Because the temperature dropped so low last night and I had the windows open, my well-insulated log home took in all that cold air so when I shut the windows, it stayed in the low 60s all day. Therefore, I took the oppurtunity to boil the bones of a roast for stock. In folk wisdom, rich chicken broth — the famous Jewish penicillin — is a valued remedy for the flu. Modern research has confirmed that broth helps prevent and mitigate infectious diseases (Nourishing Traditions). Experimenting on my own family, I’ve discovered that the closer I get to Grandma’s way of doing things, the longer sickness stays away from my home. I began using gelatin-rich broth for health puposes for my family. Now, I can taste the difference. No wonder French chefs believe that stock is the basis for all great cooking. How could I have ever used those nasty little cubes? Ugggh!

I also made pumpkin pudding (see recipe below). Of course, I realize that this is completely the wrong season for such recipes, but … I’m cleaning out my pantry and using all my creative skills to eliminate every can, sack, box, and tin from my cupboards. It’s funny how a shift in thinking can turn a difficulty into an interesting game. I’m out of money and I have two weeks to go before Paul returns with any. I’m also waiting to be kicked out of my house. The more I consume, the less I pack. But instead of bemoaning the fact, I find the challenge interesting. How can I use five cans of a variety of vegetables in one recipe? Hobo stew, maybe? But I’m out of tomatoes. A chowder? What about …?

Thus, when I yanked out a massive pork roast and plopped it in the crockpot to cook for hours, I had none of the usual ingredients to complete it.

Necessity is the mother of invention.

I took the bottle of Raspberry Chipotle Sauce that’s been in the fridge forever and dumped the entire contents over the roast. MMMmmmm. After a night of cooking, the meat fell off the bone in yummy raspberry sweet-hot perfection. Chopped up, we placed the pieces in fried corn tortillas, topped with lettuce, cheese, tomatoes, chipotle peppers and sour cream. I was missing the cold beer and lime that would have perfectly complimented the meal. Red wine didn’t quite cut it. But that is the price you pay when cleaning out the pantry. You end up eating pumpkin pudding in the summer, cooking pork roasts all night, and eating tacos without beer. Tomorrow … pulled pork sandwiches.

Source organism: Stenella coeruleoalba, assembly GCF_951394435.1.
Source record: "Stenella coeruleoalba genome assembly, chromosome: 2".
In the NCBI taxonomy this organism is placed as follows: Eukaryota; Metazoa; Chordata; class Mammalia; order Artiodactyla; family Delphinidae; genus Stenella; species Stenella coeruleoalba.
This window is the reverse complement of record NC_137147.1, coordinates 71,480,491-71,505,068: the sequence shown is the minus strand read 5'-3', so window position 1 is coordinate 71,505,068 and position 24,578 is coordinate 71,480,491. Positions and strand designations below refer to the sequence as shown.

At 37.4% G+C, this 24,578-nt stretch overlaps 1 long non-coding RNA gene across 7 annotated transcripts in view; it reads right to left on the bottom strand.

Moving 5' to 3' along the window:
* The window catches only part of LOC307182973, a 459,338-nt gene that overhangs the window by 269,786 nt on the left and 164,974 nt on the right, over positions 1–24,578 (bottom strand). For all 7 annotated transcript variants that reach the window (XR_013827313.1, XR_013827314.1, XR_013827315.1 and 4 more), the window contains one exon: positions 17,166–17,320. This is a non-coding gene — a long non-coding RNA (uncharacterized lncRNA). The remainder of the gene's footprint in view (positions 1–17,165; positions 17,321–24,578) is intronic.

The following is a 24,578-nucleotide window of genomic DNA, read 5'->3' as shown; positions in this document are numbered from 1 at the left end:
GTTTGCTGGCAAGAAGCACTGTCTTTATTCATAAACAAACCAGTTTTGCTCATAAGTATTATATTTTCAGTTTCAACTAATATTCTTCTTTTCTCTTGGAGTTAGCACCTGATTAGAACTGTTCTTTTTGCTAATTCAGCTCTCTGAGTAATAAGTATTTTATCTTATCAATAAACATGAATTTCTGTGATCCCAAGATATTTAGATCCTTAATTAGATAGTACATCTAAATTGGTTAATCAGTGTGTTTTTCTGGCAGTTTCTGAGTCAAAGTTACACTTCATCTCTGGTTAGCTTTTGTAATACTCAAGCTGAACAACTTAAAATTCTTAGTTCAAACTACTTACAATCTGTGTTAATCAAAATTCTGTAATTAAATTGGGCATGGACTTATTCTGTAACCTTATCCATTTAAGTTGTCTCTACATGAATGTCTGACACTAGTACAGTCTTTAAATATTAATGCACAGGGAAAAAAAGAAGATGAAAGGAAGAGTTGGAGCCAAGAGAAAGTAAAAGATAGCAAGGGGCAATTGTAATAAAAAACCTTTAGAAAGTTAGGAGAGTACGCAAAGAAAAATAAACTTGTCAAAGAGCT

I got a call from a reader of my blog. I finally met her for lunch last week and enjoyed her company so much. She called to encourage me. She is also going through the painful process of losing her house. “We’re packing up, too,” she said, “and it just … sucks.” Yep. My feelings exactly.

I love getting responses from different readers. I had a wonderful lunch with a mom who struggled with the school system. I’ve had people identify with being unemployed, having a husband be unemployed, trying to balance a large family and being frustrated with things falling out the van door everytime you open it, longing to be home with kids. I’ve talked with frazzled homeschool moms, working people who hate their job, people who want to follow their dreams, people who want to escape it all and travel, etc.

That’s been one of the nicest perks about writing (other than getting invited to Cabo) — learning that I’m not the only one, that I’m not alone, that these struggles are shared by others. It relieves me a great deal, somehow. I sometimes beat myself up. You built the house too big. You shouldn’t have built in the middle of friggin’ nowhere. You shouldn’t have been so proud and built so slow and careful and green. You should have …, you shouldn’t have …, you should have …

But what’s the point? Given all the information I had, I don’t know if I would have chosen any different. Who knew that bubble would pop? I had no access to the inside scoop. I was just a little homeschool mom up in the Ochoco Mountains whose brother usually called me to let me know that we were at war.

So … now I’m learning lessons that Grandma has always known. 1) don’t borrow 2) pay with cash 3) build the smallest house in the best part of town 4) save for an emergency 5) save for the future

Also, a lesson I’ve learned from cleaning out the pantry — it’s amazing how much money I save by not going anywhere! I read a book a long time ago called Your Money Or Your Life. You’re supposed to add up the cost of childcare, clothes, upkeep of your looks (makeup and hair), and gas and figure out your real hourly wage. As a teacher, I did that and … with multiple kids in daycare, I would have made something like … $1 an hour. I wonder if this recession is going to make us smarter — moving closer to our work, cooking from scratch, growing our own gardens, raising our own chickens, working together within communities to meet each other’s needs, trading, simplifying. I wonder if the creativity mustered for confronting this recession might lead us into living better lives. Hmmm… sounds like a good tagline: How the Recession Rescued Me From Living the Life I Never Wanted.

Patty’s Pumpkin Pudding (Superfoods Rx) – using my mixer, I put these ingredients into the bowl from the bottom up. I’m giving you a double batch version. Use the biggest baking dish you have – 10×13.

1 cup sugar, 2 tsp cinnamon, 1 tsp salt, 1/2 tsp ginger, 1/2 tsp cloves, 4 lg. eggs, 1 30 oz. can pumpkin, 2 15 oz. cans of evaporated milk.

Mix together and pour into baking dish. Bake in a 350 oven for 40 minutes. Serve with fresh whipped cream or plain with a glass of milk in a jelly jar. Enjoy!

Advertisements